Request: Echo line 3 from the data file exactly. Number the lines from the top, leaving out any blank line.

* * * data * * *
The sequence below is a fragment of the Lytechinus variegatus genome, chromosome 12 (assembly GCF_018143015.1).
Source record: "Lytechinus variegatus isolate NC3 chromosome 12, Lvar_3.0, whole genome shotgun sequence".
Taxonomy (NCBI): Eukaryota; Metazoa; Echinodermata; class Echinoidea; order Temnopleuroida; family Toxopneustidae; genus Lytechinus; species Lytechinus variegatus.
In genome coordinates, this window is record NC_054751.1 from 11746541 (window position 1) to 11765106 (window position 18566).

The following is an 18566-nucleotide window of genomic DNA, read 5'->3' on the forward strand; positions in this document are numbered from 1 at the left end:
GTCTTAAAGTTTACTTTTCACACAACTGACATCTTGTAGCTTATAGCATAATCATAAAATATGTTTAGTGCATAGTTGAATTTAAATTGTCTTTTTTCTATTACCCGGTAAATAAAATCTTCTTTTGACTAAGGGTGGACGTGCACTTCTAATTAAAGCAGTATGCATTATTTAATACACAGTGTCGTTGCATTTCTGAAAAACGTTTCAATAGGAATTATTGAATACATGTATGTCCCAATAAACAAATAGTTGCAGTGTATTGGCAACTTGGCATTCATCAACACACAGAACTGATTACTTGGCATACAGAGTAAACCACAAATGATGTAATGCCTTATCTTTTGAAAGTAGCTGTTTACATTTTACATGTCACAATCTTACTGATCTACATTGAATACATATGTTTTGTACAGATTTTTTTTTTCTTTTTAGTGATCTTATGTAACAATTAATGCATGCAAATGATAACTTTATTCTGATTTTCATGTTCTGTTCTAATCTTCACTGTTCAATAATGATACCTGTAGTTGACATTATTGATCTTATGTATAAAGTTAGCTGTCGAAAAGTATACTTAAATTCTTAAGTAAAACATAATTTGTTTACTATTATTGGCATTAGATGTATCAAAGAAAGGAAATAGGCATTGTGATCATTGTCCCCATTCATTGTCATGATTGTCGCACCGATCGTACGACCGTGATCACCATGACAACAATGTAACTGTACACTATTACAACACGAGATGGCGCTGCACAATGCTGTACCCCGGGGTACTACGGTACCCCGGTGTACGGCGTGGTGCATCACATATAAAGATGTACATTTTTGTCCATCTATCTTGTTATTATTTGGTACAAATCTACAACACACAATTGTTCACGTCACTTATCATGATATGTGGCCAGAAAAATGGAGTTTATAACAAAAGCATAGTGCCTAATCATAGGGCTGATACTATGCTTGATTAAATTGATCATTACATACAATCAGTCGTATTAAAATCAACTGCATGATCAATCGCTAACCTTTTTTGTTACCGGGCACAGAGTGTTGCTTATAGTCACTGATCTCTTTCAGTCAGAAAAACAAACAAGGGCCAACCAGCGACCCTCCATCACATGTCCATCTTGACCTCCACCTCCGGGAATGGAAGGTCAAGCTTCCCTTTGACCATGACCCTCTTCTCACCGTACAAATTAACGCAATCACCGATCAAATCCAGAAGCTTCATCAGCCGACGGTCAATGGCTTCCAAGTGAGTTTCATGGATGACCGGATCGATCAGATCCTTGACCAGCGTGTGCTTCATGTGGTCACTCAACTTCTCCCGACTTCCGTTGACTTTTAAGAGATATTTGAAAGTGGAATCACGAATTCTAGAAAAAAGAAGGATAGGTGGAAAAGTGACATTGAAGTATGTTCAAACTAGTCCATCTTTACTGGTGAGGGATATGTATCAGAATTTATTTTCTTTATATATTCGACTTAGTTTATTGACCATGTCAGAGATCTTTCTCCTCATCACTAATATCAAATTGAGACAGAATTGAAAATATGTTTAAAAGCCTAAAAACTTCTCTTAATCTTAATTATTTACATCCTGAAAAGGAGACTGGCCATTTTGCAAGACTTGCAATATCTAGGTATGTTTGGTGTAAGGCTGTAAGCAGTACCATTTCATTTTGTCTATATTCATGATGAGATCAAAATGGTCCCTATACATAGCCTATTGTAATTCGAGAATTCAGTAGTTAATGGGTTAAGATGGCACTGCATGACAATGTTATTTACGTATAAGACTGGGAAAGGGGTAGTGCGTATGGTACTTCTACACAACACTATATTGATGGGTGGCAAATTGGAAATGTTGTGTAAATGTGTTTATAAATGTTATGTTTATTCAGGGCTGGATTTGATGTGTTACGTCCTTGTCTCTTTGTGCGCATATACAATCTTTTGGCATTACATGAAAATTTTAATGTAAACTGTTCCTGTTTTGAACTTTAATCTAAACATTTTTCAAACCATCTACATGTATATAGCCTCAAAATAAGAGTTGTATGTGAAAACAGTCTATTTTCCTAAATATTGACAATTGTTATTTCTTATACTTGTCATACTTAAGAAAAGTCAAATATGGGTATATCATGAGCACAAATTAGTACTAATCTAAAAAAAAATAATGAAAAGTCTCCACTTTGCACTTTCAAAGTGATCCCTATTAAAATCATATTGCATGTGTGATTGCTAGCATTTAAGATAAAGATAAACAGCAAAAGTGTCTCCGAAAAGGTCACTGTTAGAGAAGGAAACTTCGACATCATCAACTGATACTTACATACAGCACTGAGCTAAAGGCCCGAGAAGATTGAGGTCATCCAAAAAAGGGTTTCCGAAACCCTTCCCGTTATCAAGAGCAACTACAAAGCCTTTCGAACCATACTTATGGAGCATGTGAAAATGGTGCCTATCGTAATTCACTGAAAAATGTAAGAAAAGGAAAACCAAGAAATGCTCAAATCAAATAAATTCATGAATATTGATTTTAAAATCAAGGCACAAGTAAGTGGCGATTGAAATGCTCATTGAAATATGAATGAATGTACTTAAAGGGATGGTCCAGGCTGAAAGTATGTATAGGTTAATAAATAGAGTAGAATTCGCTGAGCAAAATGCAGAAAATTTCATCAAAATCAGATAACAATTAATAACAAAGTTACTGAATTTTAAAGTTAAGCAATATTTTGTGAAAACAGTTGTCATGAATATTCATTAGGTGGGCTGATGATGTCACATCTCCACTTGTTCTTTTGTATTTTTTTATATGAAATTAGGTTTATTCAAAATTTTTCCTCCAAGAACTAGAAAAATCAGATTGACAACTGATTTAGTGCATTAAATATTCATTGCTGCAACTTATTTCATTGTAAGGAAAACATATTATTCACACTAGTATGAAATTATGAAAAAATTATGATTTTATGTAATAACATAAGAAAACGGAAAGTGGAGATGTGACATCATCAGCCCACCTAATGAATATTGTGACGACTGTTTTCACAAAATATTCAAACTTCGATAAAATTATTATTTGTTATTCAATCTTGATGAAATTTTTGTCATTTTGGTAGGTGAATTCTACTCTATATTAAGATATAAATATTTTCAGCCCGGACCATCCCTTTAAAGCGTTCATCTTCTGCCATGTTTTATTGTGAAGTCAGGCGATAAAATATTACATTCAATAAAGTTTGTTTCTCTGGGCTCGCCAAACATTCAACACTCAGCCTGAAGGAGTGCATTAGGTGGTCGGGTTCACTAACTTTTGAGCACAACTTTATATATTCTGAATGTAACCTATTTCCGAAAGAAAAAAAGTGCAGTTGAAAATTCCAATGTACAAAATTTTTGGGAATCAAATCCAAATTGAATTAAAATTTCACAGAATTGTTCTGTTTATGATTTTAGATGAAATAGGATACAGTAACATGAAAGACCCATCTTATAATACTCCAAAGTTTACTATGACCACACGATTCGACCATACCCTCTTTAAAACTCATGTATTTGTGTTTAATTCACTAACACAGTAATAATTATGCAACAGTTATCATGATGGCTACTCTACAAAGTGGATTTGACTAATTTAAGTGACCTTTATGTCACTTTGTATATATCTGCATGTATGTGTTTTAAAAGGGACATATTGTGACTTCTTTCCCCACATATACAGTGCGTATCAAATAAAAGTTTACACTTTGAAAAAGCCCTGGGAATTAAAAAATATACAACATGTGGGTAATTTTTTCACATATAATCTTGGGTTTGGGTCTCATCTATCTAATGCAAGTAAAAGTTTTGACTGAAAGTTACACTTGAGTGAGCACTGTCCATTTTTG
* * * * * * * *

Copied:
Taxonomy (NCBI): Eukaryota; Metazoa; Echinodermata; class Echinoidea; order Temnopleuroida; family Toxopneustidae; genus Lytechinus; species Lytechinus variegatus.